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Aera - Hand und Fuss  CD (album) cover




Jazz Rock/Fusion

3.86 | 53 ratings

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4 stars Fusion for beginners - hot cocoa for the peeps in the know

I've often talked to people here on PA about how enormous the Italian prog scene was back in the day. Seems like everywhere you look - every rock you turn over, out pops a little obscurity. Well Germany was like that too. Man I've stumbled over some amazing records - spanning from Krautrock to Avant guarde to Symphonic cream. The scene was broad like a hippo's derrière - broad I say.

Aera fits in under the fusion umbrella, although I hear a strong psychedelic vibe from this band as well - meaning that whether you're cruising the Herbiedelic beboppadoo jazzy highway - or melting gently out on the terrace like a psychedelic gummy bear in heat, chances are that you're going to love this one like you love feet.

On Hand und Fuss (Hand and Foot) you are met with a delicious mix of melodies and a raw psych groove. No such thing as dry chops and duduliduh dududuliduh on its own - no, there's a sweetness to these pieces, that not unlike Danish band Secret Oyster manages to portray the music here as warm, vibrant and effortlessly flowing. Often you get obstacles in your fusion - blocking the easy way forth, making the melody skip the beat - drive around the set course, deviate from everything else, and leave everything behind for a nice spot in front of the band right up close to the mic. This is not the Aera way! This is smooth and floating jazz rock - with emphasis on the rock part of the equation. It's psychedelic as I mentioned earlier, but in a groovy gravy kind of way - with warbling bass lines and wah wahing guitar textures that sink into each other like hot scrumptious chocolate lovers making sonic adult gymnastics as the tunes drift along.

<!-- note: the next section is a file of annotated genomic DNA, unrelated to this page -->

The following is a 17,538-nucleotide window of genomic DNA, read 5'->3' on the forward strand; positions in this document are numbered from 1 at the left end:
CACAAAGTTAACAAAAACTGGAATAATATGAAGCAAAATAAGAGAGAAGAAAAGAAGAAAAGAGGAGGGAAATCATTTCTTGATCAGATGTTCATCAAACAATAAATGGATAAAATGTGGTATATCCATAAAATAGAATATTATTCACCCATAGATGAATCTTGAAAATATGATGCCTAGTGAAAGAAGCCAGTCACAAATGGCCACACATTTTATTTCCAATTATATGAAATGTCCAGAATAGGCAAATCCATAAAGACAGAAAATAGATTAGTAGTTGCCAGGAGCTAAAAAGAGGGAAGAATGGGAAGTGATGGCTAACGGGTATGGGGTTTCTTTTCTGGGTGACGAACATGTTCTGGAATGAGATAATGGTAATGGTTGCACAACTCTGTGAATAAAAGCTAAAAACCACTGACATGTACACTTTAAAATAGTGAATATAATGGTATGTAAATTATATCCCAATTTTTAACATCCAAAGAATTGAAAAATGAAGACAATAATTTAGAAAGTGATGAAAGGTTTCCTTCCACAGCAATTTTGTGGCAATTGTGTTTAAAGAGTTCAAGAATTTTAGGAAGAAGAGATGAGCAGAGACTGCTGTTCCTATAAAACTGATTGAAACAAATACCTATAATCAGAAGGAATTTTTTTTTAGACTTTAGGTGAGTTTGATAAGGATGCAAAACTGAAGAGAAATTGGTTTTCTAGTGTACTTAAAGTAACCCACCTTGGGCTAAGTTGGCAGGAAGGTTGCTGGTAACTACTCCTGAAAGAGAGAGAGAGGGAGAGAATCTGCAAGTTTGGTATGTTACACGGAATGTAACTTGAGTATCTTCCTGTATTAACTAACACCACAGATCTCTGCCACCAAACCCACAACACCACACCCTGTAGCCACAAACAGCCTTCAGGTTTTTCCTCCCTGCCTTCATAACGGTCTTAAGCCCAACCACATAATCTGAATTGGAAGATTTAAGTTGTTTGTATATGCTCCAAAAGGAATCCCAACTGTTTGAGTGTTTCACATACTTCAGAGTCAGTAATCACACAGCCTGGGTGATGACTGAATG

Just like Secret Oyster, the tracks here are often lead by birdy bird wind instruments such as saxomophone, flute and the occasional oboe. Mmmmhhh I love the oboe. It's like the instrument world's version of Pee-wee Herman... All these tooting birds are very attuned into the melodic approach taken by the other instruments around them. They don't complicate things unnecessary - they stay the course, but in a most brilliant way - which makes me think of the small insistent blackbirds outside my window that every summer wake me up around 5 in the morning with these sunshine serenades that all sound very smooth and beautiful - unlike the later afternoon sessions where they seem to have drunk a fair deal of alcohol, because they all start sounding like Charlie Parker and John Coltrane. Outside the birds, we have a violin taking care of business from time to time, and in a genius kind of way, it actually sounds perfectly like these aforementioned wind instruments - albeit with another timber and voice of its own. These are all the guiding beacons of Hand und Fuss, but where things start to get fuzzy and slightly psychedelic is in the guitar department, that whilst often sticking to the back draft with a tight rhythm bearing duty accompanying the bass lines - also freaks out when the moment calls for it - changing the scope of the track - adding olive oil to the mix slithering the tunes out of bounce in a most astonishing manner.

There are no keys or synths on this outing and I quite frankly don't miss them. If the individual track needs a splash of something out of the ordinary, the instruments on deck will surely take care of this in a jiffy - just like the weird and oddly infatuating animal piece called Elephen Elephants - where the sax changes its natural presence in for a much more lovable and nasally charged pachyderm sound, that takes me back into the Jungle-book with Colonel Hathi marching along - blowing his trunk to the saucy beat of the forest. So sweet this track, and again so melodic and alluring that it practically invites you in.

This is a jazz rock album for the uninitiated and those who are still wondering how and where to start in these fusioneros waters. These are treacherous - yes I know, but Hand und Fuss is so welcoming, rocking and melodically enhanced, that it is damn near impossible not to get a little smitten by it. This is a perfect album to start your journey into the more jazzy lands of prog rock, and if you already love this kind of stuff - you'll most likely adore this one. Somewhere between Kraan and Secret Oyster lie Aera with their marvellous brand of jazzy psych rock - that swoops over you like a cosy hand held sonic sprinkler. Frooooossshh!!!

Guldbamsen | 4/5 |


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